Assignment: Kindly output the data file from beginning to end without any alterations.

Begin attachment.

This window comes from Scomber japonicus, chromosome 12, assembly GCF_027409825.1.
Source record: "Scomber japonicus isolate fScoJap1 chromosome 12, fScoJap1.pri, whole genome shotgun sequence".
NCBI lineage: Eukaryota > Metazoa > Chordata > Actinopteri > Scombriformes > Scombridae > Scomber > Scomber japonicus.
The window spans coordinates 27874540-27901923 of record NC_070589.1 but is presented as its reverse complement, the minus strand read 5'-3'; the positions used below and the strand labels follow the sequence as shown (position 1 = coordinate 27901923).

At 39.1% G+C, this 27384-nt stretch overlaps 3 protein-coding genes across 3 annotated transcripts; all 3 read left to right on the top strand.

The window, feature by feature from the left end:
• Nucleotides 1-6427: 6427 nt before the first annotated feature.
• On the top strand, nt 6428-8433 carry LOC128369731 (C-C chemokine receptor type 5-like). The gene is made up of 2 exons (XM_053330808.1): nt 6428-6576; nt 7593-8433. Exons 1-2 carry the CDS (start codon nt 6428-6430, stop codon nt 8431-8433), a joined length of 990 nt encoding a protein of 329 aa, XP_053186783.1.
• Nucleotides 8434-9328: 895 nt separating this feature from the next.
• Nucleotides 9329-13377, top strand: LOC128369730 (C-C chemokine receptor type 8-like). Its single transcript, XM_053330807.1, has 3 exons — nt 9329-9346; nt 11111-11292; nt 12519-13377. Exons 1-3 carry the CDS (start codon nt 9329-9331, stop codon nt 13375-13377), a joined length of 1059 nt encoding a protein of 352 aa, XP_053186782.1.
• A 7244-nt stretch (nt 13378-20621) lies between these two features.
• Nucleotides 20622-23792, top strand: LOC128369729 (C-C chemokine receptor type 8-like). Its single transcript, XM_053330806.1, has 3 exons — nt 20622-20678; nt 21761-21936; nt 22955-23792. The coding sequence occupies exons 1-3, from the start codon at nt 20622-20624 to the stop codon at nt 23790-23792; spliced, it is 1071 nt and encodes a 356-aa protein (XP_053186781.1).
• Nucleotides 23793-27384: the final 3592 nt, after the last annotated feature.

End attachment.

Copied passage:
This window comes from Scomber japonicus, chromosome 12, assembly GCF_027409825.1.
Source record: "Scomber japonicus isolate fScoJap1 chromosome 12, fScoJap1.pri, whole genome shotgun sequence".
NCBI lineage: Eukaryota > Metazoa > Chordata > Actinopteri > Scombriformes > Scombridae > Scomber > Scomber japonicus.
The window spans coordinates 27874540-27901923 of record NC_070589.1 but is presented as its reverse complement, the minus strand read 5'-3'; the positions used below and the strand labels follow the sequence as shown (position 1 = coordinate 27901923).

At 39.1% G+C, this 27384-nt stretch overlaps 3 protein-coding genes across 3 annotated transcripts; all 3 read left to right on the top strand.

The window, feature by feature from the left end:
• Nucleotides 1-6427: 6427 nt before the first annotated feature.
• On the top strand, nt 6428-8433 carry LOC128369731 (C-C chemokine receptor type 5-like). The gene is made up of 2 exons (XM_053330808.1): nt 6428-6576; nt 7593-8433. Exons 1-2 carry the CDS (start codon nt 6428-6430, stop codon nt 8431-8433), a joined length of 990 nt encoding a protein of 329 aa, XP_053186783.1.
• Nucleotides 8434-9328: 895 nt separating this feature from the next.
• Nucleotides 9329-13377, top strand: LOC128369730 (C-C chemokine receptor type 8-like). Its single transcript, XM_053330807.1, has 3 exons — nt 9329-9346; nt 11111-11292; nt 12519-13377. Exons 1-3 carry the CDS (start codon nt 9329-9331, stop codon nt 13375-13377), a joined length of 1059 nt encoding a protein of 352 aa, XP_053186782.1.
• A 7244-nt stretch (nt 13378-20621) lies between these two features.
• Nucleotides 20622-23792, top strand: LOC128369729 (C-C chemokine receptor type 8-like). Its single transcript, XM_053330806.1, has 3 exons — nt 20622-20678; nt 21761-21936; nt 22955-23792. The coding sequence occupies exons 1-3, from the start codon at nt 20622-20624 to the stop codon at nt 23790-23792; spliced, it is 1071 nt and encodes a 356-aa protein (XP_053186781.1).
• Nucleotides 23793-27384: the final 3592 nt, after the last annotated feature.